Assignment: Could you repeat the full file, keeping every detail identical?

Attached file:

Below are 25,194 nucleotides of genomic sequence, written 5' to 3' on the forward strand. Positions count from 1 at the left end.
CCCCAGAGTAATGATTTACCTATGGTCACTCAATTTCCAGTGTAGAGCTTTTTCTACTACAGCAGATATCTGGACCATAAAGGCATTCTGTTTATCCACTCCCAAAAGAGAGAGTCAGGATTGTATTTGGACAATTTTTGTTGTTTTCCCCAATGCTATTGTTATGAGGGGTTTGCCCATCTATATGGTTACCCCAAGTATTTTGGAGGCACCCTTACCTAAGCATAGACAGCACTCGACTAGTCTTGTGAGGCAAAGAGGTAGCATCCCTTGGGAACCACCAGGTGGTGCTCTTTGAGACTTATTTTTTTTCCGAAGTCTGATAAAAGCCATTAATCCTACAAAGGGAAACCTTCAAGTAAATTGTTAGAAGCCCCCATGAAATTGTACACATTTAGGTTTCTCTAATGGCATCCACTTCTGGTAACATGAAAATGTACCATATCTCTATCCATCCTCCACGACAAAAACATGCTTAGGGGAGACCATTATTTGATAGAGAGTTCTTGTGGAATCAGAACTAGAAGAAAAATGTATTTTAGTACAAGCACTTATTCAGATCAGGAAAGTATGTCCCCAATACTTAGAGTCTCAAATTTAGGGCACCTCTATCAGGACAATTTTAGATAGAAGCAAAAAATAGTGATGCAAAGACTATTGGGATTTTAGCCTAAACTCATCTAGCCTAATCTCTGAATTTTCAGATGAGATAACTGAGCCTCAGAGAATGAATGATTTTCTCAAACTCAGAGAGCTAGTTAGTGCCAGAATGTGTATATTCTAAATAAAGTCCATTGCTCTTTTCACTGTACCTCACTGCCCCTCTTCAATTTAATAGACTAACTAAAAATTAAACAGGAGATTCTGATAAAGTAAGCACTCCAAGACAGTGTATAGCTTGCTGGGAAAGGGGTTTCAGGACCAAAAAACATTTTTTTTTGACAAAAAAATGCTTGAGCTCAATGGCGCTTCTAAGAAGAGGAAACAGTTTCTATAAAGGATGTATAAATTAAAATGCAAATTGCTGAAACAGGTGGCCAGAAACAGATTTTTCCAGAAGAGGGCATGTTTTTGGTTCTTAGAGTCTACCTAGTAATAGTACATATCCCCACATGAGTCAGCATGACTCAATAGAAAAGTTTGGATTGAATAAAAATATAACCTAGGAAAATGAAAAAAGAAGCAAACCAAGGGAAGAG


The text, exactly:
Below are 25,194 nucleotides of genomic sequence, written 5' to 3' on the forward strand. Positions count from 1 at the left end.
CCCCAGAGTAATGATTTACCTATGGTCACTCAATTTCCAGTGTAGAGCTTTTTCTACTACAGCAGATATCTGGACCATAAAGGCATTCTGTTTATCCACTCCCAAAAGAGAGAGTCAGGATTGTATTTGGACAATTTTTGTTGTTTTCCCCAATGCTATTGTTATGAGGGGTTTGCCCATCTATATGGTTACCCCAAGTATTTTGGAGGCACCCTTACCTAAGCATAGACAGCACTCGACTAGTCTTGTGAGGCAAAGAGGTAGCATCCCTTGGGAACCACCAGGTGGTGCTCTTTGAGACTTATTTTTTTTCCGAAGTCTGATAAAAGCCATTAATCCTACAAAGGGAAACCTTCAAGTAAATTGTTAGAAGCCCCCATGAAATTGTACACATTTAGGTTTCTCTAATGGCATCCACTTCTGGTAACATGAAAATGTACCATATCTCTATCCATCCTCCACGACAAAAACATGCTTAGGGGAGACCATTATTTGATAGAGAGTTCTTGTGGAATCAGAACTAGAAGAAAAATGTATTTTAGTACAAGCACTTATTCAGATCAGGAAAGTATGTCCCCAATACTTAGAGTCTCAAATTTAGGGCACCTCTATCAGGACAATTTTAGATAGAAGCAAAAAATAGTGATGCAAAGACTATTGGGATTTTAGCCTAAACTCATCTAGCCTAATCTCTGAATTTTCAGATGAGATAACTGAGCCTCAGAGAATGAATGATTTTCTCAAACTCAGAGAGCTAGTTAGTGCCAGAATGTGTATATTCTAAATAAAGTCCATTGCTCTTTTCACTGTACCTCACTGCCCCTCTTCAATTTAATAGACTAACTAAAAATTAAACAGGAGATTCTGATAAAGTAAGCACTCCAAGACAGTGTATAGCTTGCTGGGAAAGGGGTTTCAGGACCAAAAAACATTTTTTTTTGACAAAAAAATGCTTGAGCTCAATGGCGCTTCTAAGAAGAGGAAACAGTTTCTATAAAGGATGTATAAATTAAAATGCAAATTGCTGAAACAGGTGGCCAGAAACAGATTTTTCCAGAAGAGGGCATGTTTTTGGTTCTTAGAGTCTACCTAGTAATAGTACATATCCCCACATGAGTCAGCATGACTCAATAGAAAAGTTTGGATTGAATAAAAATATAACCTAGGAAAATGAAAAAAGAAGCAAACCAAGGGAAGAG